Protesters in Texas. (AP Photo/Eric Gay, File)

Hours after the Supreme Court struck down a Texas law that had shuttered half the state’s abortion clinics, abortion providers on Monday said they are planning to reopen across the state, a process that could stretch months.

Meanwhile, antiabortion state legislators are gearing up to introduce new legislation aimed at restricting the procedure.

“This fight is not over,” said state Senator Charles Perry (R) in a statement, “next session we will revisit this issue to ensure both women and unborn children are protected.”

New clinics face a lengthy approval process that could extend well into next year. They will have to reapply for licenses. They’ll have to hire new staffers or poach those who found new work when the doors shut. They’ll have to restore old buildings or find new locations. They'll have to update the equipment.

“This sort of restoration isn’t going to happen overnight,” said Amy Hagstrom Miller, founder of Whole Woman's Health, the national chain of clinics at the center of the case.

The Supreme Court’s 5 to 3 decision ruled unconstitutional a 2013 Texas law that required all abortion providers to meet ambulatory surgical standards and physicians to have admitting privileges at a nearby hospital. Supporters of the regulations under House Bill 2 said they aimed to protect women’s health. Abortion advocates called the mandates unnecessary, expensive and an “undue burden” on women’s rights.

Abortion clinics struggled to meet the new requirements and, after the law passed, the number of clinics in Texas fell from 44 to 19. Women who wanted to terminate a pregnancy could get the procedure in only six cities, most in the state’s eastern swath: Austin, Dallas, Fort Worth, El Paso, Houston and McAllen.
Hagstrom Miller said some women drove 300 miles to access an abortion provider.

In the court opinion, the justices said lawmakers couldn’t prove the rules actually protected women’s health. The move suggested restrictive abortion measures won’t stand unless policy designers prove they keep women from harm.

Hagstrom Miller said she plans to revitalize clinics that Whole Woman’s Health lost in Beaumont and Fort Worth. She also could raise money for new locations and centers.

The McAllen location for example, is the only abortion clinic in South Texas. The operation shoulders women from across the Rio Grande Valley and those who seek the procedure from bordering Mexico, where abortion is illegal in most states.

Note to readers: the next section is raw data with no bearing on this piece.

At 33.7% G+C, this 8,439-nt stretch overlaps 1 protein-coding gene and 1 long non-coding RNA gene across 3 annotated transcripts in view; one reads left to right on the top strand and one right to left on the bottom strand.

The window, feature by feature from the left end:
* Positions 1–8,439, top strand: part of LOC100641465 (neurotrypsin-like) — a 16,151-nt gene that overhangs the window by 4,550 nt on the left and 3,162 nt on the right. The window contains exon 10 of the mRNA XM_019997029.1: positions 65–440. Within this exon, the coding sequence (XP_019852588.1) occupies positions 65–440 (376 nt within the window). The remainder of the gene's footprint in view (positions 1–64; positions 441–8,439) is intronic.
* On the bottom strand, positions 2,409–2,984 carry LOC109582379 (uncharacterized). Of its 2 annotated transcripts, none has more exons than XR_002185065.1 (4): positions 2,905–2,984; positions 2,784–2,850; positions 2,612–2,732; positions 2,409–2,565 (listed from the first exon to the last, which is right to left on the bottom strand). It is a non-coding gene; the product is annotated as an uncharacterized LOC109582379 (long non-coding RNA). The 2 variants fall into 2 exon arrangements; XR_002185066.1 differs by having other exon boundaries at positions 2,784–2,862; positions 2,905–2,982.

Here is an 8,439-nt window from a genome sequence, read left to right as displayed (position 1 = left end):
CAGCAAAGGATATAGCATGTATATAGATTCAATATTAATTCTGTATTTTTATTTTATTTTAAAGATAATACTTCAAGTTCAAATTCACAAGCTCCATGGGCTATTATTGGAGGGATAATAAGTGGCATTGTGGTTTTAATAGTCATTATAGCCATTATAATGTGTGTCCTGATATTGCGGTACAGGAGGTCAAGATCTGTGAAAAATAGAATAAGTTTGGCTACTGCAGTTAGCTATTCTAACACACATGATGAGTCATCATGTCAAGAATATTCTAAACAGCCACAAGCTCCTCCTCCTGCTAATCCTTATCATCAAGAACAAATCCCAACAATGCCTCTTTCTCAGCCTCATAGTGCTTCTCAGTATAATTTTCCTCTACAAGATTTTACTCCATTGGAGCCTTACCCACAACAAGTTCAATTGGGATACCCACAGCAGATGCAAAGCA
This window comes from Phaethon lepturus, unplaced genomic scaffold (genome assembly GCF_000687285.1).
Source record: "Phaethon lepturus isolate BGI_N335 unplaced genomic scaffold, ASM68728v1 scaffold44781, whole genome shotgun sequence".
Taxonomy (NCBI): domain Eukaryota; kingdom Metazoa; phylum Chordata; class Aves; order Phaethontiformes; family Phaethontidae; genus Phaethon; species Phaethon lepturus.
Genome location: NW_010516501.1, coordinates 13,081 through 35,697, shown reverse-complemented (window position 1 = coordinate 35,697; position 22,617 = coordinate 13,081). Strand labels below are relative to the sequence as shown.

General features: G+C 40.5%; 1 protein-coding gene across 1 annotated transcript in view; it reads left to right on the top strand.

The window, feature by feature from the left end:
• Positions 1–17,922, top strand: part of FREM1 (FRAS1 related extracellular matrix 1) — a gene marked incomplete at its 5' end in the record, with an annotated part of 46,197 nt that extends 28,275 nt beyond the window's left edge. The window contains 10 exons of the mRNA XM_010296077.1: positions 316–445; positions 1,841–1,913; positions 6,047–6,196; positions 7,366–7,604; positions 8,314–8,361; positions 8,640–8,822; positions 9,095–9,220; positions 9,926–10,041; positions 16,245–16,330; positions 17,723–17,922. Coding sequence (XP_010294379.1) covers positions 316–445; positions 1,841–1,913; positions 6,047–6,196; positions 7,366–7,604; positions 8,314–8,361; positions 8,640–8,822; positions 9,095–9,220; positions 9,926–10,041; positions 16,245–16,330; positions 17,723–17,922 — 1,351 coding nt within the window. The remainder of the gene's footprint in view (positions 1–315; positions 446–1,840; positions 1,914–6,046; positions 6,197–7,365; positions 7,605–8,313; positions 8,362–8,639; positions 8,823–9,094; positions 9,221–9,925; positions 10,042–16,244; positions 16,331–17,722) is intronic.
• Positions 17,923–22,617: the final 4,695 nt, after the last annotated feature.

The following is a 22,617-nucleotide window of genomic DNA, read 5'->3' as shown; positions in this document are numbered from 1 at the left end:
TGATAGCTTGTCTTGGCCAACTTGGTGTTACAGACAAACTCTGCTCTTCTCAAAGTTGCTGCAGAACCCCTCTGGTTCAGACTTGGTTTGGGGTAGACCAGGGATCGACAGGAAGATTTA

The lack of facilities, advocates say, led to 20-day waiting times that sometimes pushed patients past the legal time frame to have an abortion in Texas and caused them to travel to another state, said Bhavik Kumar, a Whole Women’s Health provider.

Inside the former recovery room of Whole Women’s Health’s shuttered Austin flagship clinic, abortion rights advocates celebrated Monday. The facility was one of the Texas clinics that closed after Texas lawmakers adopted the new requirements in 2013. Several others were slated to close had the Supreme Court ruled against the abortion provider group.

But their elation was mixed with apprehension of things to come in the Republican-based Texas legislature, which meets again in January.

Texas Rep. Donna Howard, D-Austin, opposed the legislation in the Texas House in 2013. At advocates’ press conference Monday, Howard said she and other Democrats were preparing for another fight.

“If some of my colleagues chose to continue their assault on the access that women have to this safe, legal, medical procedure,” Howard said, “then we know -- as we saw in 2013 -- that the public will show up, that the public will fight this, and we know after today’s Supreme Court decision that the courts are also on our side.”

Legislators who oppose abortion said they are preparing for a new phase of an old battle in Texas.

“I would expect an absolute onslaught of pro-life legislation in the next session,” said state Rep. Jonathan Stickland, R-Bedford. “I’ve never been this upset before, I mean just like truly upset,” he said of the Supreme Court’s ruling.

John Seago, legislative director of Texas Right to Life, which helped author HB2, said he and others against abortion are disappointed by Monday’s Supreme Court decision, but they won’t stop trying to curb access to the procedure and defending other laws. He expects more challenges to other abortion regulations in the state, including the 24-hour waiting period.

“There’s going to be a stronger need to defend the laws that have been enforced for awhile," he said. 

During next year’s legislative session, the group will push to ban a type of surgical abortion called dilation and evacuation, which is used most often to terminate pregnancies after 12 weeks’ gestation. They say the method subjects the fetus to “dismemberment.” Lawmakers in Pennsylvania and Kansas have previously introduced bills to end the procedure.

On Monday, after the Supreme Court unveiled its ruling, employees at Planned Parenthood cheered. Dawn Laguens, executive vice president and chief experience officer of Planned Parenthood Federation of America, said the organization hopes to reopen clinics in Texas. The organization lost centers in Lubbock and Waco.

Planned Parenthood also might challenge regulations in Texas and other states that aren’t “medically necessary,” she said. That could include mandatory waiting periods, which extend up to 72 hours in the United States, and state-imposed viewings of ultrasound photos. More than 360 abortion restrictions, she said, have been passed nationwide in the last five years.

“Here is the opportunity for us to go state by state, legislature by legislature, restriction by restriction,” she said, “and try to get these hurtful laws repealed.”

Eva Ruth Moravec in Austin contributed to this report.

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